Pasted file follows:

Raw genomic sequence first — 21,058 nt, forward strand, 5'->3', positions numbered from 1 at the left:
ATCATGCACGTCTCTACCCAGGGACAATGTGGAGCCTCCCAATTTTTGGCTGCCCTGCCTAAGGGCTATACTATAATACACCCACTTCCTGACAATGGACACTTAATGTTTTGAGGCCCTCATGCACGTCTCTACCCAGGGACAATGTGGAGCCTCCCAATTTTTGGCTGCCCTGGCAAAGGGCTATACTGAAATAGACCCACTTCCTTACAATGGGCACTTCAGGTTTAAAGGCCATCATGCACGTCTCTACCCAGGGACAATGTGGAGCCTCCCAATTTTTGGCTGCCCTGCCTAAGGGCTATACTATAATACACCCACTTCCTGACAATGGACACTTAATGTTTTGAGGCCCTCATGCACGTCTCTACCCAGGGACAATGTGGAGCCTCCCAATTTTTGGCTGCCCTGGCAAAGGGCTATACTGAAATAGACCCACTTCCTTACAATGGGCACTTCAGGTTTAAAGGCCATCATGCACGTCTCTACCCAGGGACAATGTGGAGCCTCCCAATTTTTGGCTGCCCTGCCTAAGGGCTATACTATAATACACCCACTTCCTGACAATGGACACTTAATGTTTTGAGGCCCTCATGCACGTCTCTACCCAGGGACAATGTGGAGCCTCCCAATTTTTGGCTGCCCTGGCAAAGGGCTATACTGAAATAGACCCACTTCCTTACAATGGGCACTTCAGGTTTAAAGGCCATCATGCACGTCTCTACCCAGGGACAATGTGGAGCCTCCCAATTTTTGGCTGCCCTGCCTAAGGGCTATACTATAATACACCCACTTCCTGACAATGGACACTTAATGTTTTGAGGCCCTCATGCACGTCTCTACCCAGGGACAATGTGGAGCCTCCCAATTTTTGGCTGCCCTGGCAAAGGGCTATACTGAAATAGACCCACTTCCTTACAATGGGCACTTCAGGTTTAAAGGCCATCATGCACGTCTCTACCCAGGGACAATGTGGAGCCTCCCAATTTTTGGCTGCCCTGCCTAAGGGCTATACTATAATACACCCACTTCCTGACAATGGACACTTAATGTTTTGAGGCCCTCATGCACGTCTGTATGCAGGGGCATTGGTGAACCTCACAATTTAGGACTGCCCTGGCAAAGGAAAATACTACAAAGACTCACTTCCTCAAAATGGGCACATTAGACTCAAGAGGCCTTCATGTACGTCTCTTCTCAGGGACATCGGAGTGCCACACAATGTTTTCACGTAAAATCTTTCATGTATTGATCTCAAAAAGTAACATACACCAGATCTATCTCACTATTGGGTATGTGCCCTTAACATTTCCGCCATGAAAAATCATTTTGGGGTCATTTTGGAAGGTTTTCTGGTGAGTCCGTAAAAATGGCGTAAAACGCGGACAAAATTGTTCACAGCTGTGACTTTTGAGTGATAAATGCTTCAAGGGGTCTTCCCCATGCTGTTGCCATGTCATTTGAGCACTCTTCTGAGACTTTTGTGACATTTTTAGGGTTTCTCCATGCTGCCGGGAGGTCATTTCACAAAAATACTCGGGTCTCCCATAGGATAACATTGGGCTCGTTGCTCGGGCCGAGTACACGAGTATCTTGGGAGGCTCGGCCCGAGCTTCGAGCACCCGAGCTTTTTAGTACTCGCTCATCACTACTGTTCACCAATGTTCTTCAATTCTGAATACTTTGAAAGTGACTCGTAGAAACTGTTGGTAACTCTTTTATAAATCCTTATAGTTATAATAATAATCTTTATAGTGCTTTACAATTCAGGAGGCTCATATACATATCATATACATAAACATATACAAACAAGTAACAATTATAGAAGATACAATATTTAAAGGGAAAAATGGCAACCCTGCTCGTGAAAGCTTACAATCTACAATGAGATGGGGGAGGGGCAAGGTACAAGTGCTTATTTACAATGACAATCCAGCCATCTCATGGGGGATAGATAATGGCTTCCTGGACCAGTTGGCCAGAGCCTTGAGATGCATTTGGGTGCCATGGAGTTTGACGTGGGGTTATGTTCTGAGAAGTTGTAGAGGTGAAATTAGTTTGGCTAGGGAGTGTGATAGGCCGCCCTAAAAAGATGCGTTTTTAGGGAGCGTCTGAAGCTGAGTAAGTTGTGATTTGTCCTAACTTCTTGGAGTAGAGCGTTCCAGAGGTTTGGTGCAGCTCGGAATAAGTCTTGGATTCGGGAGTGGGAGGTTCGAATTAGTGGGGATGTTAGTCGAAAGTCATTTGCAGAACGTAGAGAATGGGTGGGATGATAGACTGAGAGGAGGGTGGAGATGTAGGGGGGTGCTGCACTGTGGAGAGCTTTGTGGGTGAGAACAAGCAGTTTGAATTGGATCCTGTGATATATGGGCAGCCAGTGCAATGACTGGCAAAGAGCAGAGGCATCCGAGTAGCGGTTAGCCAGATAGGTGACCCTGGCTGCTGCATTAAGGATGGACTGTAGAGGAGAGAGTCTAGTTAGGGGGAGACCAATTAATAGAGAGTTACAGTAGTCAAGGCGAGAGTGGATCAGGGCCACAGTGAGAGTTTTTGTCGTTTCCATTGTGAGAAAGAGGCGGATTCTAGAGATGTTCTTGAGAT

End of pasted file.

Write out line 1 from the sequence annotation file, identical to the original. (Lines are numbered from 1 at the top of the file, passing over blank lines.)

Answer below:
Raw genomic sequence first — 21,058 nt, forward strand, 5'->3', positions numbered from 1 at the left: